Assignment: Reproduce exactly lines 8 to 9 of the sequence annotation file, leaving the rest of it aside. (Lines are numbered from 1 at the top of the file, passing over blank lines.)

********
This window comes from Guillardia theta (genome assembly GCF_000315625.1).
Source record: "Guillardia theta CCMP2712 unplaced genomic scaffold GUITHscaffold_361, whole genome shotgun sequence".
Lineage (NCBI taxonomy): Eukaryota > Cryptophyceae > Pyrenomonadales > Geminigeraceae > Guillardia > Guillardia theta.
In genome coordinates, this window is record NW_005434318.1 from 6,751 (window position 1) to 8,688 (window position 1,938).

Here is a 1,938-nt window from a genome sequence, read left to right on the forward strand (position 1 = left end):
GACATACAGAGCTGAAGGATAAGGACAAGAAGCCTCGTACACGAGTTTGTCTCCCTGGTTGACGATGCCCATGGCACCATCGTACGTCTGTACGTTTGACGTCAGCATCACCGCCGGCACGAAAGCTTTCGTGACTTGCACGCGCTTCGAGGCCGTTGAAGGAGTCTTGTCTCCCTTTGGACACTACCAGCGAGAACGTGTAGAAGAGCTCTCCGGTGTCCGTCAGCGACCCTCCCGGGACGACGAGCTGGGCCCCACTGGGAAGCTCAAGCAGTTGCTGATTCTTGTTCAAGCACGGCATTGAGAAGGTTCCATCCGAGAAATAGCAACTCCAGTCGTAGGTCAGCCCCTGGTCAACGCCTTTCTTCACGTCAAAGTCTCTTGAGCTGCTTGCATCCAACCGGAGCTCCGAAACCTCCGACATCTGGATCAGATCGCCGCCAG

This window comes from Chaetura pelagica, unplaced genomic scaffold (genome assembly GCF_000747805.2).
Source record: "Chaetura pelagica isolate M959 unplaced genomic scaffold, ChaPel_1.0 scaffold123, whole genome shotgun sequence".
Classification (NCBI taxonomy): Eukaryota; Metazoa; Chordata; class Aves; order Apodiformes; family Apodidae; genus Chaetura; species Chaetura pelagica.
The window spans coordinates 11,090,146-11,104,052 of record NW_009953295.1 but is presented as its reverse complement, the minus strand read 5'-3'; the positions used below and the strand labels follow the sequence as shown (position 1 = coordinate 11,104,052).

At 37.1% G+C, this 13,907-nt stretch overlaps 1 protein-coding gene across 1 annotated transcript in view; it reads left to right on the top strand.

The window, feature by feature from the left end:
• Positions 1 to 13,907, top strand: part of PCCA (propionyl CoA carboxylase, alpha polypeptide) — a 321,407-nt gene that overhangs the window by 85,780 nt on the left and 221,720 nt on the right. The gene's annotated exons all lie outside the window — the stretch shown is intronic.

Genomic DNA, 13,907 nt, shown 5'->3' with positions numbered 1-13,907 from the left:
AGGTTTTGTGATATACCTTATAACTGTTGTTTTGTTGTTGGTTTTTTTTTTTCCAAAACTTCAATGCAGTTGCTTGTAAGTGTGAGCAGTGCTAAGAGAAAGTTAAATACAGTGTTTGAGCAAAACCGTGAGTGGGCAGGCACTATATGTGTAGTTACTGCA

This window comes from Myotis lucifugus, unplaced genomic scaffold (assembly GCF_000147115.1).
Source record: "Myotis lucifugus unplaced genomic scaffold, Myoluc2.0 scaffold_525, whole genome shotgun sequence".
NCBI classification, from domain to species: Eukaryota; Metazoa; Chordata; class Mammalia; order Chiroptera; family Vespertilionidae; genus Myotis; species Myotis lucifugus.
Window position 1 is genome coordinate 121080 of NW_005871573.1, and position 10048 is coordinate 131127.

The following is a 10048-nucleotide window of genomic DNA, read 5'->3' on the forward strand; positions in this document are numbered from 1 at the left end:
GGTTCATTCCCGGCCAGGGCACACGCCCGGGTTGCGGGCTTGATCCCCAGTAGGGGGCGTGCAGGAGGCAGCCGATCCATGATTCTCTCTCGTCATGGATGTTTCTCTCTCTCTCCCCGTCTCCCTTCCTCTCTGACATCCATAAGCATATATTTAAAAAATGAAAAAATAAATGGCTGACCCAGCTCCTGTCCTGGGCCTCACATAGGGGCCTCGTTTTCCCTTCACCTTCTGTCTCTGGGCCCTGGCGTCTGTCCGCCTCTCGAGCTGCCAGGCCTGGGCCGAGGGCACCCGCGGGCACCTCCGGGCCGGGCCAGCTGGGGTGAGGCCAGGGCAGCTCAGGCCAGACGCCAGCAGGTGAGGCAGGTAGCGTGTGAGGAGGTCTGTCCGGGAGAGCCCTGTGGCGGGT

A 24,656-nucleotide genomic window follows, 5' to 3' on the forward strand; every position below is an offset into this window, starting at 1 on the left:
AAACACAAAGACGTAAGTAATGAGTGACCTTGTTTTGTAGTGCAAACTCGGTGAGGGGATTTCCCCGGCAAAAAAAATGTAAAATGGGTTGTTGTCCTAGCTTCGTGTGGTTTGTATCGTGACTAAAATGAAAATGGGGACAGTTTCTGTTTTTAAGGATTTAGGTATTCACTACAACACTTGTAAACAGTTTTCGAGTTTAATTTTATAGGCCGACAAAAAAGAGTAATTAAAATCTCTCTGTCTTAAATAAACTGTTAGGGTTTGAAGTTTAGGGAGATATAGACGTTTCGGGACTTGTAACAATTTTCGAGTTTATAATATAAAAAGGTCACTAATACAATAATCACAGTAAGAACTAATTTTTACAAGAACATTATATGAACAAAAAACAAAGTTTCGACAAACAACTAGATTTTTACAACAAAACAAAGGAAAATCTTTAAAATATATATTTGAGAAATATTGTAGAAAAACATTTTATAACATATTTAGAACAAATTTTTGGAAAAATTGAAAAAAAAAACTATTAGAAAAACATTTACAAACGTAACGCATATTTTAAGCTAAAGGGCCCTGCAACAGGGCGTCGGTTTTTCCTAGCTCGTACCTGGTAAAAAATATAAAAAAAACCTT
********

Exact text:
Source record: "Chaetura pelagica isolate M959 unplaced genomic scaffold, ChaPel_1.0 scaffold123, whole genome shotgun sequence".
Classification (NCBI taxonomy): Eukaryota; Metazoa; Chordata; class Aves; order Apodiformes; family Apodidae; genus Chaetura; species Chaetura pelagica.